Lasting Echoes: An Oral History of Native American People

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From Abenaki to Lakota to Navajo, Native Americans have a rich and complex history. Geronimo, Chief Little Robe—they speak of their respect for the land, of tradition, and of how the colonization of America changed their lives forever. With sensitivity and grace, Native American author, poet, and storyteller Joseph Bruchac combines these stirring memoirs to create a compelling portrait of a proud and determined people.

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Overview

From Abenaki to Lakota to Navajo, Native Americans have a rich and complex history. Geronimo, Chief Little Robe—they speak of their respect for the land, of tradition, and of how the colonization of America changed their lives forever. With sensitivity and grace, Native American author, poet, and storyteller Joseph Bruchac combines these stirring memoirs to create a compelling portrait of a proud and determined people.

Discusses the history of Native Americans, with a sampling of excerpts from their own accounts of their experiences.

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Editorial Reviews

Children's Literature - Gisela Jernigan
Realizing that American History, told from a Native American perspective, has been a neglected area until very recently, noted author and storyteller Joseph Bruchac has compiled this collection of oral history excerpts that are combined with his own informative explanations. In seven chapters, from examples of first contacts between Europeans and Indians, in which the white visitors were usually welcomed and assisted, through such tragic episodes as the destruction of the buffalo and the Plains Indian way of life, and ending with more recent issues and movements, Bruchac has let us hear the words of Native American heroes like Cochise, Sitting Bull and Chief Pontiac in a way that is poetic and powerful, as well as informative. This book would be a valuable part of an American History curriculum for older kids, teens and adults. Black-and-white illustrations, an introduction, bibliography, and lists of sources and tribal affiliations and lifelines are included.
VOYA - Richard Gercken
Bruchac has discovered and arranged speeches, manifestoes, articles, songs, and prayers of Native Americans as famous as Tecumseh and as little known, to the average reader, as O-no-San of the Senecas. While this revealing compilation does not quite meet the subtitle's claim as an oral history of Native Americans, Bruchac does join countless brief selections and give them context. The book takes readers where we have never quite gone before. Even events we think we know well, like the banding of the Iroquois nations or the French and Indian War, breathe new life as Bruchac gives us new voices. Some of the earliest quotations reveal sarcastic humor. No one who reads Speckled Snake's description of the French mouth when talking could ever doubt the wit of the Native American's mind and heart. Bruchac himself is a master of the one-liner: "The original generosity of the Indians was forgotten as the new settlers laid claim to more and more Indian land," and master of finding the original one-liners in the seven generations of ancestors: "We enjoyed time. They measured it." The collage-like black-and-white illustrations are sophisticated but may, like the dust jacket, be short on appeal to young readers. The explanatory text contains repetitions not always justified by the establishment of context and more significantly, the typographic layout of pages often makes transitions confusing. Bruchac is a careful writer and is ill-served here, but none of the above shortcomings defeats the value of this rich book. Illus. Photos. Charts. Biblio. VOYA Codes: 4Q 2P M J S (Better than most, marred only by occasional lapses, For the YA with a special interest in the subject, Middle School-defined as grades 6 to 8, Junior High-defined as grades 7 to 9 and Senior High-defined as grades 10 to 12).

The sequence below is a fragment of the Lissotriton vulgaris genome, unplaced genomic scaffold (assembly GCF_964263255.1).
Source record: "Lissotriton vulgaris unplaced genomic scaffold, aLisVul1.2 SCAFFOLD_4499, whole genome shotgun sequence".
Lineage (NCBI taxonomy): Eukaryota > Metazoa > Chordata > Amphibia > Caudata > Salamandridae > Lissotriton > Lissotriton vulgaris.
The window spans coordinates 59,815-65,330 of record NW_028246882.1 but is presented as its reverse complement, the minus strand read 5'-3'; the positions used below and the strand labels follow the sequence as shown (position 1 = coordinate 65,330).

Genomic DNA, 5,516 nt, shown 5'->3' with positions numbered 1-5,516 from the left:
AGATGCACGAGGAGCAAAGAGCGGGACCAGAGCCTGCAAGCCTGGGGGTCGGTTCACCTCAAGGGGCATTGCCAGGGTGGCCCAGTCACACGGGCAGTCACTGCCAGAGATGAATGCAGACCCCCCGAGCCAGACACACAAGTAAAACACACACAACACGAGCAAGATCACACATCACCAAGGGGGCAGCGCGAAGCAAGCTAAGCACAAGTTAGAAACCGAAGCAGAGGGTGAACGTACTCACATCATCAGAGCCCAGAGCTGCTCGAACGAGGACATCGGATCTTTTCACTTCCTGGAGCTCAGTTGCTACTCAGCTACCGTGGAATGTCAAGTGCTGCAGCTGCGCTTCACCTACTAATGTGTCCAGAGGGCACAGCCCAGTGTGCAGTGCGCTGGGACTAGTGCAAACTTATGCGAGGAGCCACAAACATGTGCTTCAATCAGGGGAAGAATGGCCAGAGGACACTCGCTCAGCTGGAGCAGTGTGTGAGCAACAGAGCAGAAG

School Library Journal
Gr 5 UpThis noted author and poet presents a history of the treatment afforded America's original inhabitants as seen through the eyes of American Indians, from the first European settlements to the current day. The chapters are arranged to loosely correspond with the seven generations and the changes in attitudes and responses between the native and non-native populations. The narrative is enhanced and explicated by numerous poems, songs, speeches, and writings of Native Americans from each era. The beauty of the language is on display, as well as the strength of the words and the power of the emotions, as differences between the cultures in interpretation and approaches to life, the land, and one's own people are discussed. Compelling monochrome illustrations begin each chapter, and evoke a sense of history and mysticism; they represent combined images of the modern and the ancient, artifact and nature, humans and their art and words. The text is meticulously documented and supplemented with dates, tribal affiliations, and both the English and Native language names for many of the people quoted. An intriguing and useful, as well as poetic, addition to all collections.Darcy Schild, Schwegler Elementary School, Lawrence, KS
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Product Details

  • ISBN-13: 9780152013271
  • Publisher: Houghton Mifflin Harcourt
  • Publication date: 10/1/1997
  • Edition description: 1 ED
  • Edition number: 1
  • Pages: 176
  • Age range: 10 - 14 Years
  • Lexile: 1080L (what's this?)
  • Product dimensions: 6.38 (w) x 9.61 (h) x 0.87 (d)

Meet the Author